There’s debate over what China Girl was originally written about. Conceived during Bowie’s late-seventies “Berlin period” spent principally around Iggy, some have said it was about Pop’s fascination with a French-Vietnamese woman named Kulean Nguyen. Others have said it was about “China White”, the powerful street slang term for the opioid hybrid of high-grade heroin and fentanyl, which was running rampant in 1977 Berlin. Bowie had re-located to Berlin in large part due to being tired of always crashing in the same car while in the midst of cocaine-induced psychosis back in Los Angeles. Bowie would later become romantically involved with his costar in this video, New Zealand model Geeling Ng. Bowie has said the song’s video was a commentary on racism but then again C. Thomas Howell claims the same thing about Soul Man.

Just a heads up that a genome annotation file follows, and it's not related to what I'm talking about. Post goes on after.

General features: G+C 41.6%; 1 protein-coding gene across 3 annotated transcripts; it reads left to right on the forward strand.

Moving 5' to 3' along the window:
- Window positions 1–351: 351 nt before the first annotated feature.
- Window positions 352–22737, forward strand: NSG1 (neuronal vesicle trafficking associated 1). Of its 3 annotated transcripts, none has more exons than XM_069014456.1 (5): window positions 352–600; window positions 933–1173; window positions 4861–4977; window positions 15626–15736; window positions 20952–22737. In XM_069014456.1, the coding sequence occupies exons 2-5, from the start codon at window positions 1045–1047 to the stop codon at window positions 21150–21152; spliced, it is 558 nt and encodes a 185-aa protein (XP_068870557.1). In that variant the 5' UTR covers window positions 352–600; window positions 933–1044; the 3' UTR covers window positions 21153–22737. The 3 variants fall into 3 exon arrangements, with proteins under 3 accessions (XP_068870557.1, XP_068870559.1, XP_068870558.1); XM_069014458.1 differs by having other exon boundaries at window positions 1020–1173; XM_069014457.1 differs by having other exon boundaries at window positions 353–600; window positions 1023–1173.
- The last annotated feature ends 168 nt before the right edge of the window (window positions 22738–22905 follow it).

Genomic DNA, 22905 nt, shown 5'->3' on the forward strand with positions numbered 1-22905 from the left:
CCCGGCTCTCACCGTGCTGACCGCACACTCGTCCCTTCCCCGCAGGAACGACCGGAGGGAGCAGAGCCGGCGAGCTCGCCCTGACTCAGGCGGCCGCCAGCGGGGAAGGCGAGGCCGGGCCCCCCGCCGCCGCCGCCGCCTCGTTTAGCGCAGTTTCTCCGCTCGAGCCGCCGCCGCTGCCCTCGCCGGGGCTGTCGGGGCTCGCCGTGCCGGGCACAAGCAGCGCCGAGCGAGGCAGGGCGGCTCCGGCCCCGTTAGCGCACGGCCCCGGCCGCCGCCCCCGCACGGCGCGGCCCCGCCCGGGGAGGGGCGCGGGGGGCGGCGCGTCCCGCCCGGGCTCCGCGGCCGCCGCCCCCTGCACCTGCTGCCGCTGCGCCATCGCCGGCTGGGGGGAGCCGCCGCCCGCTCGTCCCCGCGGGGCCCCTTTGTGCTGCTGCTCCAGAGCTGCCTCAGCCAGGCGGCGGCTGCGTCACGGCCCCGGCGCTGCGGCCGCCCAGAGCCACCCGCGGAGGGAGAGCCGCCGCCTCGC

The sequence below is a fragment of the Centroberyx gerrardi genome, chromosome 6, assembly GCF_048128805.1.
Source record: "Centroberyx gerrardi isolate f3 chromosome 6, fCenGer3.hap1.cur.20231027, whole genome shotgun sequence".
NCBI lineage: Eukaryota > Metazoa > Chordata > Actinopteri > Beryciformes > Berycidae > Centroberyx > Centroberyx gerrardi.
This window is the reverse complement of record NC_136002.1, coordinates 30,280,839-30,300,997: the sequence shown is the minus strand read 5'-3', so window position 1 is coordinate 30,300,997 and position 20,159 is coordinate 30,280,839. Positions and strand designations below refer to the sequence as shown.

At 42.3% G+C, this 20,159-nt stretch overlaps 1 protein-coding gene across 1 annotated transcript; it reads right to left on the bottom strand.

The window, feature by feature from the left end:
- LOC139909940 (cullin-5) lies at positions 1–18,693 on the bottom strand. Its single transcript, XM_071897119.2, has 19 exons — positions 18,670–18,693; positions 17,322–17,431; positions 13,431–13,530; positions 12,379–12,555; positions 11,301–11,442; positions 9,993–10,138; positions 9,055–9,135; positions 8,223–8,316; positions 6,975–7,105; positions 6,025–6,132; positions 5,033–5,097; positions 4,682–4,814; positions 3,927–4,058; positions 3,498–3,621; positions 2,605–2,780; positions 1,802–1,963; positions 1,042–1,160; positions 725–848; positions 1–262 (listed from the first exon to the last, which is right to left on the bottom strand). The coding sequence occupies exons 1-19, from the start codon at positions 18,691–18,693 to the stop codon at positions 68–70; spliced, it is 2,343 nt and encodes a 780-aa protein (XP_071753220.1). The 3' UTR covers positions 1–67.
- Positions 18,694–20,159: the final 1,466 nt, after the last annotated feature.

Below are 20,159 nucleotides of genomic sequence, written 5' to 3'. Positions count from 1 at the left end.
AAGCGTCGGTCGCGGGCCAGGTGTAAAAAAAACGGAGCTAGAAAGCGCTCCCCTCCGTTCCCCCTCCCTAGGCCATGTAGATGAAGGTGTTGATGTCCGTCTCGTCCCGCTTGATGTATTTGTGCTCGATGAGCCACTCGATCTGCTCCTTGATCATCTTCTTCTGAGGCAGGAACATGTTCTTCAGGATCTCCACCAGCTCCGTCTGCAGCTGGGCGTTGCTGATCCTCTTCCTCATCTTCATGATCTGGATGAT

We love you David but in this case, oh baby, just you shut your mouth.

As for the rest of us, we'd recommend sticking to the superior live version from the Serious Moonlight tour if you want to watch a video for the song.

Genesis-Illegal Alien

Due to the fact that we are nowhere near as passionate about Genesis as we are Bowie, while this selection is a much harder sell as any kind of actual social commentary, we don’t really feel like this one needs nearly as lengthy a contextual exploration.

This is Phil Collins delivering lyrics in a Speedy Gonzales-esque accent, tossing on a dark mustache, toupee and poncho then walking us thru a variety of stereotypical Mexican-themed scenes.

Let’s just ¡Ándele! ¡Ándele! ¡Arriba! ¡Arriba! on to the next one.